Democratic watchman. (Bellefonte, Pa.) 1855-1940, July 24, 1925, Image 2

Below is the OCR text representation for this newspapers page. It is also available as plain text as well as XML.

    ee cm
ool, in the outskirts of Chicago,
ving at the home of a truck farmer,
Copyright >
Doubleday, Pag "a Co.
the Truck Farmers’ association val-
? (Continued from last week.) . ued her opinion. Her life was full,
! pleasant, prolific.
BR rm “So Big” |
DeJong) in his infancy. And his |
er, Belina DeJong, daughter of
eon Peake, gambler and gentleman |
Chapter XIV
Paula had a scheme for interesting
rtune. Her life, to young woman- | a; in bond buying. It was a good
in Chicago in 1888, has been un-
qokVenticntl Somewha peainy, hut scheme. She suggested it so that Dirk
Bere oY tpel. amughier of | thought he bad thought of it. Dirk
» Hempel, butcher. Simeon is
ed in a quarrel that is not his own,
Selina, nineteen years old and
Lacticany dectitute, becomes a school-
was head now of the bond department
in the Great Lakes Trust company’s
magnificent new white building on
Michigan boulevard north.
Its white towers gleamed pink in
the lake mists. Dirk said it was a
terrible building, badly proportioned,
and that it looked like a vast vanilla
sundae. His new private domain was
niore like a splendid bookless iibrary
then a business office. It was finished
in rich dull walnut and there were
great upholstered chairs, soft rugs.
shaded lights. Special attention was
paid to women clients. There was a
eT A EE tar rocm for their convenience fitted with
who is insensible to the widow's at- | 10W restful chairs and couches, lamps,
er For a community orogiable” | writing desks, in mauve and rose.
CHAPTER J1—S8Selina secures & posi-
gion as teacher at the High Prairie
s Pool. In Roelf, twelve years
, son of Klaas, Belina perceives a
Rares spirit, a lover of beauty, like
CHAPTER II1.—The monotonous life
a country school-teacher at that
e, is Selina’s, brightened somewhat
‘the companionship ot the sensitive,
artistic boy Roelf.
CHAPTER IV.—Selina hears gossip
cerning the affection of the “Widow
Fasricnver * rich and good-looking,
#line prepares a lundl, hasket, dainty, Paula bad selected the furnishings for
this room. Ten years earlier it would
have been considered absurd in a suite
of business offices. Now it was a
routine part of the equipment.
Dirk’s private office was almost as
ature farmer, difficult of aceess as that of the na-
neglected. tlon’s executive. Cards, telephones,
CHAPTER S =—propinaunty, in their | office boys, secretaries stood between
tions of ‘teacher’ and “pupil,” an > ¥ ;
lina's loneliness in her unoonenial fhe, Caller and Dirk DeJong, head of
rroundings, lead to mutual affection. | the bond-department. You asked for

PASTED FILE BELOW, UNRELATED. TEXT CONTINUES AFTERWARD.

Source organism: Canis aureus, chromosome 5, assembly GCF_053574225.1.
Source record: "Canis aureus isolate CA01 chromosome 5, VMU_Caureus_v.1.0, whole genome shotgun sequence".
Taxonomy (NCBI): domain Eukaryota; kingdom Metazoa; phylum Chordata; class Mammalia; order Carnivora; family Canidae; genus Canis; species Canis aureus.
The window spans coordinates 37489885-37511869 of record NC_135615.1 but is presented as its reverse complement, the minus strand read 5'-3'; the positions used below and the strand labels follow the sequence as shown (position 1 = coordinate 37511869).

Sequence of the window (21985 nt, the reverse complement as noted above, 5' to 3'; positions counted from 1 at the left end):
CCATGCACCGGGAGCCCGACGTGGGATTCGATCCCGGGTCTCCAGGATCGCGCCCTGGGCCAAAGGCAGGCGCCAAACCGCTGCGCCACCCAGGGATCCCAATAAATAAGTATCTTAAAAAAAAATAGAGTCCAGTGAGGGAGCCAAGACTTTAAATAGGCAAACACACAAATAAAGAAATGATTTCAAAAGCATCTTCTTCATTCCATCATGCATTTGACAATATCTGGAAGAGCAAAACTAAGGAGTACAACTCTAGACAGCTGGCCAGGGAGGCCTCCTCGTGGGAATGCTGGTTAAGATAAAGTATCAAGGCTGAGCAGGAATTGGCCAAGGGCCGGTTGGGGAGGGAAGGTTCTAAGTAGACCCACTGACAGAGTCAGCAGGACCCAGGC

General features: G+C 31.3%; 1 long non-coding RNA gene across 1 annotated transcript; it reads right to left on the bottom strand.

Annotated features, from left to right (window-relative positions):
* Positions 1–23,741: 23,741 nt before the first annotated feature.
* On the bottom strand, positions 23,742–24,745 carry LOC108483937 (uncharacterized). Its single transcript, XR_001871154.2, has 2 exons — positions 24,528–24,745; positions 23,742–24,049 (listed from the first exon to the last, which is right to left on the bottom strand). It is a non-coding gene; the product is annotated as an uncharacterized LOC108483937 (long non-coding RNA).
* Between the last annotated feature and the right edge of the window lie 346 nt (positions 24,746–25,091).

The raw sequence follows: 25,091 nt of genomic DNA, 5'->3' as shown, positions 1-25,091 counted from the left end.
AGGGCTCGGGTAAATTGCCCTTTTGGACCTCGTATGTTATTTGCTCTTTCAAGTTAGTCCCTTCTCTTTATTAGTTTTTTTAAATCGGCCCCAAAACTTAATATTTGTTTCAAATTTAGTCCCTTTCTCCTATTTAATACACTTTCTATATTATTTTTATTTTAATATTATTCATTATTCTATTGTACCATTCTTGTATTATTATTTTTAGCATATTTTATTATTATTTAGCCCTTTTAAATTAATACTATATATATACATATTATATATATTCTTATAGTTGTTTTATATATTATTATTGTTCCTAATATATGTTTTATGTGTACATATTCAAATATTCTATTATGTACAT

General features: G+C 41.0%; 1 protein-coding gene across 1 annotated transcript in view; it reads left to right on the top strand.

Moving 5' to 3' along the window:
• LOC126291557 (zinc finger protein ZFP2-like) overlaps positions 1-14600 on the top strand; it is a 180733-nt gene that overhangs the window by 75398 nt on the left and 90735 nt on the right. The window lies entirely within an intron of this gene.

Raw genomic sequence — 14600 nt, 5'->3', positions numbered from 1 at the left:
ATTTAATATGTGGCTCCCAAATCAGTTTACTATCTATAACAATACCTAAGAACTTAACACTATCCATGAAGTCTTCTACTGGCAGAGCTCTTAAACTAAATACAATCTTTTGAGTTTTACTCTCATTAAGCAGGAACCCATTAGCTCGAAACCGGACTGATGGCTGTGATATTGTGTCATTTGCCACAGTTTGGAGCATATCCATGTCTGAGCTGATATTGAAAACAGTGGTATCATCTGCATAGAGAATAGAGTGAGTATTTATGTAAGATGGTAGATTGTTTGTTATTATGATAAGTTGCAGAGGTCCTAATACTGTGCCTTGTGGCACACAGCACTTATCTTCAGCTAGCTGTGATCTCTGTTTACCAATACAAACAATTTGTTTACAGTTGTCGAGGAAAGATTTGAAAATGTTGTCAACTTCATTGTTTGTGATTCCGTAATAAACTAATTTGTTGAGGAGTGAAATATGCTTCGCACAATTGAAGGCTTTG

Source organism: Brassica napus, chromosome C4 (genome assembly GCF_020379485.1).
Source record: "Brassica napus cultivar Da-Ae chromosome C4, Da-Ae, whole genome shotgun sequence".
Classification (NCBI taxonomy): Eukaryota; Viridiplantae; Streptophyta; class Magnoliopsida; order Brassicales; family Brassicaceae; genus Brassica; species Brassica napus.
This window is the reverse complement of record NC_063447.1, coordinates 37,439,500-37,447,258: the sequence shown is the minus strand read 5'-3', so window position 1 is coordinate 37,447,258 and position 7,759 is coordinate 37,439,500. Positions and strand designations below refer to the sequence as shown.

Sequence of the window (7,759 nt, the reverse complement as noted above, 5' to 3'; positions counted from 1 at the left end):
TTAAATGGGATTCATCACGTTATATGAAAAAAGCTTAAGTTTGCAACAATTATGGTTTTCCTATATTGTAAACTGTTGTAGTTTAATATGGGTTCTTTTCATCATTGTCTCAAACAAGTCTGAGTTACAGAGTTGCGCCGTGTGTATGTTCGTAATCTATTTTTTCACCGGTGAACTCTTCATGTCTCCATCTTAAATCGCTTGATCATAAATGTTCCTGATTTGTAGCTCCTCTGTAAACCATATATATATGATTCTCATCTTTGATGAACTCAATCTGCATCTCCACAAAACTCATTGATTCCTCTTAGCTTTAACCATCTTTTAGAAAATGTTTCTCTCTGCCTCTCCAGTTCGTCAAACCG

Forvus De ig wins Selina’s consent
e his wife.
CHAPTER VI1—Selina becomes Mrs.
eJong, a ‘farmer's wife,” with all the
rdships unavoidable at that time.
irk is born. Selina (of Vermont
stock, businesslike and shrewd) han
plans for building up the farm, which
re ridiculed by her husband. Maartje
ool, Klaas’ wife, dies, and after the
requisite decent interval Klaas marries
he “Widow Paarlenberg.” The boy
oelf, sixteen years old now, leaves
is home, to make his way to France
t not of ample proportions, which is
uctioned,” according to custom. The
smallness of the lunch box excites deri-
fon, and in a sense of fun the bidding
psoomes spirited, DeJong finally secur-
ng it for $10, a ridiculously high price.
Over their lunch basket, which Selina
i DeJong share together, the school-
her arranges to instruct the good-
whose education has
him, uttering his name in the ear of
the six-foot statuesque detective who,
in the guise of usher, stood in the
center of the marble rotunda eyeing
each visitor with a coldly appraising
gaze. This one padded softly ahead
of you on rubber heels, only to give
you over to the care of a gloritied
office boy who tock your name You
and study, his ambition being to be- waited. He returned. You w:ited.
ome a sculptor. Presently there appeared a young
CHAPTER VIL—Dirk is eight years i ivi '8. h
old when his father dies. Selina, faced woman with inquiring eyebrows . 3 e
with the necessity of making a living conversed with you. She vanished
for her boy and herself. rises to the | You waited. Sbe reappeared. You
of vegetables to the Chicego mar- i Were ushered into Dirk DeJong’s large
and luxurious inner office. And there
formality fled.
Dirk was glad to see you; quietly,
interestedly glad to see you. AS you
stated your business he listened atten-
tively, as was his charming way. The
volume of business done with women
fod ot 4 and, with Dirk, takes a truck-
A woman selling in the market
place is an innovation frowned upon.
CHAPTER VIIL.—As a disposer of
the vegetables from her truck Selina is
a flat failure, buyers being shy of
dealing with her. To a commission
dealer she sells part of her stock. On
the way home she peddles from door
to door, with indifferent success. A
Joliceman demands her license. She
s none, gud qurin Lhe enening ajrese clients by the Great Lakes Trust com-
on Selina's rlhood chum, Julie ; z
Hompe, now Tie Arnold, recognizes | PADy Was enormous. Dirk was con
or, servative, helpful—and he always got
the business. He talked little. He
was amazingly effective.
Ladies in the modish black of re-
cent bereavement made quite a somber
procession to his door. His suggestions
(often originating with Paula) made
the Great Lakes Trust company’s dis-
creet advertising rich in results. Neat
little pamphlets written for women on
the subjects of saving, investments.
“You are not dealing with a soulless
corporation,” said these brochures.
“May we serve you? You need more
than friends. Before acting, you
should have your judgment vindicated
by an organization of investment spe-
clalists. You may have relatives and
friends, some of whom would gladly
advise you on investments. But per-
haps you rightly feel that the less they
know about your financial affairs, the
better. To handle trusts, and to care